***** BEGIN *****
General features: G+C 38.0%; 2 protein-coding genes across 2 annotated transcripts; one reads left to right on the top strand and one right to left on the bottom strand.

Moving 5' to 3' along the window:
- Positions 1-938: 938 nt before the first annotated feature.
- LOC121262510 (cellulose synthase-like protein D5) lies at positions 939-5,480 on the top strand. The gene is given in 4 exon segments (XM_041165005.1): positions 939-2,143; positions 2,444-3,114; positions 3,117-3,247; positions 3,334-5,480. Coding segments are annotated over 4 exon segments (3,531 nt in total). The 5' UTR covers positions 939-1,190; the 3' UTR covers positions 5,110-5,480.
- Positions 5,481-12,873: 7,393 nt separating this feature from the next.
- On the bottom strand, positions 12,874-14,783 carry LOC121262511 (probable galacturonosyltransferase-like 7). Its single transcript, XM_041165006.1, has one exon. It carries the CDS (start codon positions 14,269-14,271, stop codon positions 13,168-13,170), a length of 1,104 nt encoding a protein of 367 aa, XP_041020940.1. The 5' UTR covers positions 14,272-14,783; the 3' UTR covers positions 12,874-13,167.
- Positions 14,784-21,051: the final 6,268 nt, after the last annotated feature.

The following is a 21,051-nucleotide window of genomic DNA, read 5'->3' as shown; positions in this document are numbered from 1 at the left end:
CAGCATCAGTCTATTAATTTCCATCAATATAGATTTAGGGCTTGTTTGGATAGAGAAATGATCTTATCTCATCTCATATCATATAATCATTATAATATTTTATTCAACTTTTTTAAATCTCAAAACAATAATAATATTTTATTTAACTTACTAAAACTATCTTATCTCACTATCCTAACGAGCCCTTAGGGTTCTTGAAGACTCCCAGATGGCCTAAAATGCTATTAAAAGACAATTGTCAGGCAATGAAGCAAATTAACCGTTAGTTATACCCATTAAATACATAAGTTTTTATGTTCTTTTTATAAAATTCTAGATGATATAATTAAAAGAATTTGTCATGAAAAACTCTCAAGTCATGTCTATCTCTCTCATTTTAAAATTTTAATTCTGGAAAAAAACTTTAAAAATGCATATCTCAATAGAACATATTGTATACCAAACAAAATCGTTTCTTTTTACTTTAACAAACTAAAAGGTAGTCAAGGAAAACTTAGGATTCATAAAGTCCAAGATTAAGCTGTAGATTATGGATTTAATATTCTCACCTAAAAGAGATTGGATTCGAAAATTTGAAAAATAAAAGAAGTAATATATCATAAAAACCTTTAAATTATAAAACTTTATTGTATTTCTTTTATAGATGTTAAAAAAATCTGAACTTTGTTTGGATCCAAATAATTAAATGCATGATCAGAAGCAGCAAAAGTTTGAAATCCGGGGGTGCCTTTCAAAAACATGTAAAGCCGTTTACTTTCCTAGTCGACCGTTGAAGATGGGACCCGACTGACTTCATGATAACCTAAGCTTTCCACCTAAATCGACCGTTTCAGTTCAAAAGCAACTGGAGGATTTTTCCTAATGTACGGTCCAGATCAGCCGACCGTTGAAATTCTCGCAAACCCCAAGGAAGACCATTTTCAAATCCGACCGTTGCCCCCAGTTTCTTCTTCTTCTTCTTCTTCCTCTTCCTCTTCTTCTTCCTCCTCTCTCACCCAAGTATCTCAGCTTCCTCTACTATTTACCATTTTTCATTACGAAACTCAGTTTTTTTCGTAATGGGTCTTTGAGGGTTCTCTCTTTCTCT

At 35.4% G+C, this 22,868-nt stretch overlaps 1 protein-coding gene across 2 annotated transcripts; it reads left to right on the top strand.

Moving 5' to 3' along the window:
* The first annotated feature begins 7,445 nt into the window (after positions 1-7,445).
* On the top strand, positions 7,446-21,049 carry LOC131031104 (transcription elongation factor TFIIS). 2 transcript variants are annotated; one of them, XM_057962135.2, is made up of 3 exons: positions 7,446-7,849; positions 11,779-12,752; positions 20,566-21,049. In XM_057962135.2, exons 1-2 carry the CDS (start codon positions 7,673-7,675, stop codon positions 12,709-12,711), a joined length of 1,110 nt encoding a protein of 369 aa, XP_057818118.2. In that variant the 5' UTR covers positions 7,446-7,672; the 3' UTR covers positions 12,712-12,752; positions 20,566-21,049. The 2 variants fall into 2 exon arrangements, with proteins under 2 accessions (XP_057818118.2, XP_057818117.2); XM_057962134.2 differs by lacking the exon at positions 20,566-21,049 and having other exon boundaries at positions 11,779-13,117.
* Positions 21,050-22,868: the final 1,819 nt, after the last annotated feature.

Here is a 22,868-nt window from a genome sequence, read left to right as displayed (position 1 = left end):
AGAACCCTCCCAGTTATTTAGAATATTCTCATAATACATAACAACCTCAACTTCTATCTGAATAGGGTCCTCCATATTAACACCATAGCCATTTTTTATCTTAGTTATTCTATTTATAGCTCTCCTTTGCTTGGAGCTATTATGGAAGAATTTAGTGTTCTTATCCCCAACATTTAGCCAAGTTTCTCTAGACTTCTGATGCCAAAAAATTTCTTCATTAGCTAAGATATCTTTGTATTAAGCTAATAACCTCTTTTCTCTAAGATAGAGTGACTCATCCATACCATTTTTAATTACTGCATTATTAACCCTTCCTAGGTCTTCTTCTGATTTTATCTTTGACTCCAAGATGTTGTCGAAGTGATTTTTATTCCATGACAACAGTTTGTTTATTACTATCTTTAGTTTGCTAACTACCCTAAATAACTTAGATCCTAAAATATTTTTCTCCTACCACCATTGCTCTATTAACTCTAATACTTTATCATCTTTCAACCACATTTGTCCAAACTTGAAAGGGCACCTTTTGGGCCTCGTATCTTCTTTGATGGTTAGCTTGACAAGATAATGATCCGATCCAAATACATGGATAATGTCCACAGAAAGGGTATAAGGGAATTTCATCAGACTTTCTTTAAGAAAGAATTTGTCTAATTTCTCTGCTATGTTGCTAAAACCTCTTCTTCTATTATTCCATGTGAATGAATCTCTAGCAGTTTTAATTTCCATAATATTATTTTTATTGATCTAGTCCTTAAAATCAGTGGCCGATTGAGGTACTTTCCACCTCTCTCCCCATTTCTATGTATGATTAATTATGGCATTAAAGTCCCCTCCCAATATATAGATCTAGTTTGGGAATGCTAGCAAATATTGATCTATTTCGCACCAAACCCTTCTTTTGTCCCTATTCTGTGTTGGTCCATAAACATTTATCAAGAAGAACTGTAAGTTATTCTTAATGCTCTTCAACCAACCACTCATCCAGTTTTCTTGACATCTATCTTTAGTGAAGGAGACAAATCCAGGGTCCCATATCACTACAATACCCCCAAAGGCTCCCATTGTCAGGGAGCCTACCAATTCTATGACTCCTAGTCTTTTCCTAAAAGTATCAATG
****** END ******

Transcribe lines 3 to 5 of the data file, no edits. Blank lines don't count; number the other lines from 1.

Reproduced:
- Positions 1-938: 938 nt before the first annotated feature.
- LOC121262510 (cellulose synthase-like protein D5) lies at positions 939-5,480 on the top strand. The gene is given in 4 exon segments (XM_041165005.1): positions 939-2,143; positions 2,444-3,114; positions 3,117-3,247; positions 3,334-5,480. Coding segments are annotated over 4 exon segments (3,531 nt in total). The 5' UTR covers positions 939-1,190; the 3' UTR covers positions 5,110-5,480.
- Positions 5,481-12,873: 7,393 nt separating this feature from the next.